I often get asked if I am “pro-outsourcing” and whether I think that is good for Australia. In fact, I don’t consider myself either for or against offshoring; I simply think it is the new reality of the business world in which I operate.
You can adapt your business to global resourcing, or you can carefully build a strategy to bypass it. But these are the forces of capitalism at work, so one thing you cannot do is ignore it.
The Philippines is fast becoming the centre of the new business world. I don’t mean this in the sense of it being particularly innovative or that it has amazing skills that are not available elsewhere. I mean simply that a large number of businesses now do most of their critical business functions with teams in this location. The core of global business is shifting to where the talent exists at an appealing price.
Consider these facts
Telstra has around 14,000 people in the Philippines now (moving most roles from India, and some new ones from Australia). Virtually all of Jetstar, except for the planes and crew, is operated out of the Philippines. On any day of the week you’ll see big blue ANZ buses driving some of its 4000 staff around, advertising on the side showing a picture of a smiling Filipina manager enticing skilled banking staff to come and work for ANZ.
Netsuite, a US owned software product, started with five people in Manila a few years ago; the smallest office in the company, doing simple back office tasks. Now it has over 1000 staff in this location and all its other offices have become satellite sales offices to the core Manila office. Top tier accounting firms are sending more and more work to their Indian and Filipino subsidiaries. Increasingly, clients ask which portion of this work is being done in Australia, and whether a discount has been applied to allow for the 80% reduction in the cost of the work.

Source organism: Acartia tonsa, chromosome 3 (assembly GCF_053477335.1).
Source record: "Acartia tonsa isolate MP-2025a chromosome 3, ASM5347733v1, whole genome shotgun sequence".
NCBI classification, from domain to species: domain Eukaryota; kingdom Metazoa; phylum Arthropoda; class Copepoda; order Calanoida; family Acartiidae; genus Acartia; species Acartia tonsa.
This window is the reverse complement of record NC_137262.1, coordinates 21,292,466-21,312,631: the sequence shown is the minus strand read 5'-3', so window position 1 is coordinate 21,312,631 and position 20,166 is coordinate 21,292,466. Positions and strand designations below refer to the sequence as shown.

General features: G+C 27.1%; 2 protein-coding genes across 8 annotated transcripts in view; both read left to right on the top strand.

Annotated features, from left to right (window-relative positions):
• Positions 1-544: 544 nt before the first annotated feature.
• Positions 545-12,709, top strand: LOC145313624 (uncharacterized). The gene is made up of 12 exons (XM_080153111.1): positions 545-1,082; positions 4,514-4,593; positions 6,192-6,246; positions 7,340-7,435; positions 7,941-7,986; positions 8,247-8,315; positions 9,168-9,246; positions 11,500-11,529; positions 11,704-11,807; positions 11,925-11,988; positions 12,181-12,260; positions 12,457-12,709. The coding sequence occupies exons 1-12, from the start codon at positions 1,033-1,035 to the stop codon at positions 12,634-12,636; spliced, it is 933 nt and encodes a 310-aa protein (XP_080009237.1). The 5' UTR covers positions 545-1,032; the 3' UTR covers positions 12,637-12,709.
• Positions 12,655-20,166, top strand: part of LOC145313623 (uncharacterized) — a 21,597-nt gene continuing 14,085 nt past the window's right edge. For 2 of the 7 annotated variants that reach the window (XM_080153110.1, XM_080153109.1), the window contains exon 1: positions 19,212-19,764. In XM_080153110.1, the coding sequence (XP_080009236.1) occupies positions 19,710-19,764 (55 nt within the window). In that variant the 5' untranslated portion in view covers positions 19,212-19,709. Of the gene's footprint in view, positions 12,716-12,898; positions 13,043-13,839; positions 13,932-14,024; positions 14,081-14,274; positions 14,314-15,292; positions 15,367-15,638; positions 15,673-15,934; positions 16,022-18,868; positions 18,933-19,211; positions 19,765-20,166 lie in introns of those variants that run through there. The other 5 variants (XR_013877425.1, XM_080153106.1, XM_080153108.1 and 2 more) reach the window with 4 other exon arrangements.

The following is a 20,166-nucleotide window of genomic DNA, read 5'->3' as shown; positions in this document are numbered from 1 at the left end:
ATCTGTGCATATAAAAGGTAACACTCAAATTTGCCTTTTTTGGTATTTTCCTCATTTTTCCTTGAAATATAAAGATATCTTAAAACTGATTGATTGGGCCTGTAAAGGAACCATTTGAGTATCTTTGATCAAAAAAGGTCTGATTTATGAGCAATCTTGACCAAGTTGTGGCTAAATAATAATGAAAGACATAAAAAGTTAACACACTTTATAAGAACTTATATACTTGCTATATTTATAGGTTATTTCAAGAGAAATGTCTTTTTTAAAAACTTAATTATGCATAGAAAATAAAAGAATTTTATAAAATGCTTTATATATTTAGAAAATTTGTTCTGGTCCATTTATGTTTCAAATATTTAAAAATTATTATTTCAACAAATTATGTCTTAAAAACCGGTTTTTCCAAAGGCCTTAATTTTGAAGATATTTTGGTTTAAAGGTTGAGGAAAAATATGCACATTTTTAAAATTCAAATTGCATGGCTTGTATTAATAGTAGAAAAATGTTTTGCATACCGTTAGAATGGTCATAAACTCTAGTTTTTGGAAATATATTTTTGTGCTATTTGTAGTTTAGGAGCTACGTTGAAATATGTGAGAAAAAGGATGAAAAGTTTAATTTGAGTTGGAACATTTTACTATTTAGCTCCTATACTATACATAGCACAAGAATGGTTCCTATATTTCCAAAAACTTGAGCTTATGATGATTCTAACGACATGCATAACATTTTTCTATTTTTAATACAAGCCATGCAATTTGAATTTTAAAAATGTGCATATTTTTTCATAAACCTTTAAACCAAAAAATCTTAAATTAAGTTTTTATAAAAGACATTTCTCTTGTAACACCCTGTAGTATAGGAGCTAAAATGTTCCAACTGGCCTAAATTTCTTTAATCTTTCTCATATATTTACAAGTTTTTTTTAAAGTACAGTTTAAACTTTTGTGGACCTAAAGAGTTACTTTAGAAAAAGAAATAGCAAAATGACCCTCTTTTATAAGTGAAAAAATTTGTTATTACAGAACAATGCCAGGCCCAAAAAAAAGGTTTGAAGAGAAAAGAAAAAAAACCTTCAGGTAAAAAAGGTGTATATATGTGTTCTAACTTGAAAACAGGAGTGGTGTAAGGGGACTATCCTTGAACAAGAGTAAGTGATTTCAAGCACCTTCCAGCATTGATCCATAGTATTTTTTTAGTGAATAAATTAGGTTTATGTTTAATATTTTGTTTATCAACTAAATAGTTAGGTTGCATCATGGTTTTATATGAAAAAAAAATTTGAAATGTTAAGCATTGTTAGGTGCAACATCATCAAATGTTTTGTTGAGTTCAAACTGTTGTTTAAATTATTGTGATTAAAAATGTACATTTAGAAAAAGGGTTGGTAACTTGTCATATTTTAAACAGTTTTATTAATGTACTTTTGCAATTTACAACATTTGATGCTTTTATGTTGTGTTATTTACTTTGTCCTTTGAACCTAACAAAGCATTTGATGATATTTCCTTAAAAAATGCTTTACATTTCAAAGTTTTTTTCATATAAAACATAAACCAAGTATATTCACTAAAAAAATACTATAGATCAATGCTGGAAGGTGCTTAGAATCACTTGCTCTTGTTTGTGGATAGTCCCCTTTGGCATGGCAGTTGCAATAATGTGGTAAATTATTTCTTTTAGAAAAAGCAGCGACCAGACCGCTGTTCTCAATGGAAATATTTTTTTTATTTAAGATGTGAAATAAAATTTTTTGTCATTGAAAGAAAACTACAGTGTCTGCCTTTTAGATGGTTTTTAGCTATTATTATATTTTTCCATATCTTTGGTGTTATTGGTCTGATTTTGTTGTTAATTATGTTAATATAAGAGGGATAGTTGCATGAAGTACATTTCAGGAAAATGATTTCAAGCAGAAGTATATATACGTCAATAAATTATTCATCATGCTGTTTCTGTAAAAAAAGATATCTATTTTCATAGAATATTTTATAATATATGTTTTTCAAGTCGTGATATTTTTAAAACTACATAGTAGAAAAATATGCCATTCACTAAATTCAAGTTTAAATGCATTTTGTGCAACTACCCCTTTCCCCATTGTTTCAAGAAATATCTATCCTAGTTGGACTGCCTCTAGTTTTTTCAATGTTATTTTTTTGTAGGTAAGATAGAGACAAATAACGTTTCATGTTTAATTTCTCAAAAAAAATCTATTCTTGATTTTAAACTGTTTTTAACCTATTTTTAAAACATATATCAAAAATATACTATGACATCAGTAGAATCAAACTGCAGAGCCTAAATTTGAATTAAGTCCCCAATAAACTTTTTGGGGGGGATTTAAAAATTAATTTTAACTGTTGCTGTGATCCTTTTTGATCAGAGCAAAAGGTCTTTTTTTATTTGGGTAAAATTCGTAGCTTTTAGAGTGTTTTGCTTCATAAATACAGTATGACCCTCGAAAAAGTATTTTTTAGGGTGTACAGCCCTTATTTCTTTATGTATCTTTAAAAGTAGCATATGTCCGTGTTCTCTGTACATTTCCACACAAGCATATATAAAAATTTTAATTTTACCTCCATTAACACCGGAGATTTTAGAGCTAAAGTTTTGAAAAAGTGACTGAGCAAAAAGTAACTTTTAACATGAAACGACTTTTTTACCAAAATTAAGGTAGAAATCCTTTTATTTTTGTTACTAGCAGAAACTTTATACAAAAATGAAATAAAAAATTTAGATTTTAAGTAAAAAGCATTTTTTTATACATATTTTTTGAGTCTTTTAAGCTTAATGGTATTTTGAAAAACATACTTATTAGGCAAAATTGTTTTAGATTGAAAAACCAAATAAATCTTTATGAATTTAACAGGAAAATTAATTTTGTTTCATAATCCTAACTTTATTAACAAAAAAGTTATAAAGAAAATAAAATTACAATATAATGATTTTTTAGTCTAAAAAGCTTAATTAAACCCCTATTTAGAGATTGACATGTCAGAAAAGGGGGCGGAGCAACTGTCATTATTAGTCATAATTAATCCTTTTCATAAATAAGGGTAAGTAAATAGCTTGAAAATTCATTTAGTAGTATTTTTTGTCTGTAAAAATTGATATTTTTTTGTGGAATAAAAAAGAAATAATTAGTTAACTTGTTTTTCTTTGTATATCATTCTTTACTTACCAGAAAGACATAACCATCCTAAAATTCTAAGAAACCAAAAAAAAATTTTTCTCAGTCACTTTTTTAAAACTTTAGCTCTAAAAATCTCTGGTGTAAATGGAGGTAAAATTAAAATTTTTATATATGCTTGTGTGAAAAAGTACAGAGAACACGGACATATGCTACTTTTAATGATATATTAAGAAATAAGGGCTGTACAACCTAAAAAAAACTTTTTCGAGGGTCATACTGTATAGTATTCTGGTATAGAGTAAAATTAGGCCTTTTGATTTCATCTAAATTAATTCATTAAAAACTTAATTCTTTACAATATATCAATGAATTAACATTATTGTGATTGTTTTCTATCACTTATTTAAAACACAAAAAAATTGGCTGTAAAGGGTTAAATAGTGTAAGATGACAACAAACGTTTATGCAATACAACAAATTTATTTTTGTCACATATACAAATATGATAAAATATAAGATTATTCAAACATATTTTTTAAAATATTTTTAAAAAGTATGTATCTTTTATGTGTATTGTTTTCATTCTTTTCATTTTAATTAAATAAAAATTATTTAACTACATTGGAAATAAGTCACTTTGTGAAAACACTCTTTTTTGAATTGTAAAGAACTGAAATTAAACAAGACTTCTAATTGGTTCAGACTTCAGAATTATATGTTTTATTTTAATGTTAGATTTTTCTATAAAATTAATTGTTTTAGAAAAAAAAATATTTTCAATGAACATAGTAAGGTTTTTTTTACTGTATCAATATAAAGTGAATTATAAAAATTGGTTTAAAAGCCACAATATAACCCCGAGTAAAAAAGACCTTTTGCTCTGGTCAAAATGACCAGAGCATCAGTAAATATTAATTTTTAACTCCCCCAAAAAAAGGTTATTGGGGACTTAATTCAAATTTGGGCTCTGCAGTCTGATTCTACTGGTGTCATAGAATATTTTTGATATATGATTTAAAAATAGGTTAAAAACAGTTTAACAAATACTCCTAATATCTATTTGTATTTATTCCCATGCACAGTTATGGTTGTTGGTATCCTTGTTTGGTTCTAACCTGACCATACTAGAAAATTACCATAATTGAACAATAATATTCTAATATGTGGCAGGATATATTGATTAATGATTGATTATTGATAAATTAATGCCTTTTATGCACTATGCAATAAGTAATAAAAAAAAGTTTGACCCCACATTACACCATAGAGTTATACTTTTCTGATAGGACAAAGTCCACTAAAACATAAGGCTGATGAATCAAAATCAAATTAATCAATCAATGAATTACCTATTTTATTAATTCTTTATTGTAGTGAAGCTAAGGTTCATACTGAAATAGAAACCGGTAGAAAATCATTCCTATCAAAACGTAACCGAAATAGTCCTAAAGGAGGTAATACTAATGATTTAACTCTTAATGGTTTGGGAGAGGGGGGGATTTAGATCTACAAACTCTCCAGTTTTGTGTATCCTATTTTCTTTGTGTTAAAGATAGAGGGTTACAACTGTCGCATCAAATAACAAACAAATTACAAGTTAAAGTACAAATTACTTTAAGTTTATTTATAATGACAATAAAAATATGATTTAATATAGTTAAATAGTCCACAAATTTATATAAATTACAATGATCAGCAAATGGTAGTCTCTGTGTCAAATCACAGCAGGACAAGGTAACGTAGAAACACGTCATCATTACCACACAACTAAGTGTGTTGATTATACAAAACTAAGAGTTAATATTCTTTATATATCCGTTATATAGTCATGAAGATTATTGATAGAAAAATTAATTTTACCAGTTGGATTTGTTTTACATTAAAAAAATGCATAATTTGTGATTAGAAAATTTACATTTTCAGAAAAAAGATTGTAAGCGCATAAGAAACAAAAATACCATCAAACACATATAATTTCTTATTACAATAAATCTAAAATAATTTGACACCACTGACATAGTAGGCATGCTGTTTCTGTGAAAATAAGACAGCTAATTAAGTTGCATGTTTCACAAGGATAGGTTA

IBM has two buildings in Manila and two locations in regional areas and expects to have between 20,000 and 30,000 staff located there by 2015. Dell’s global product support operates mostly out of the Philippines. Almost any global brand you can name now has staff in the Philippines, and it is now the number one global location for voice (phone) customer service work, overtaking India last year. The offshore staffing industry is growing at a sustained 20% with another 200,000 roles from all over the world to be moved here in the next 12 months.
This is not a big business phenomenon – this is main-stream in the SME community. Small Australian businesses in every imaginable industry now have tens of thousands of staff in the Philippines, from construction to recruitment to technology to professional services. Many businesses start with a few roles and grow over time to eventually have more staff offshore than onshore. Although they face challenges during this transition, they often report that they can get the same skills as in Australia and that global resourcing ultimately produces a stronger and more efficient business.
A new generation of multinational startups has already begun. I have seen accounting firms built from the beginning with an optimised onshore-offshore model. I know a web development company with 35 staff and only the owner resides in Australia, to liaise with clients and do sales.
This is the biggest shift in human labour that the developed world has ever seen. My mission over recent years has been to help Australian businesses of all sizes adapt successfully to these changes.
Scott Linden Jones built several businesses in the IT industry since 2002. He is the founding adviser at Easy Offshore (www.easyoffshore.com.au), providing offshore educational and implementation services to Australian businesses. In 2012 he authored a book on globalism called The Third Wave.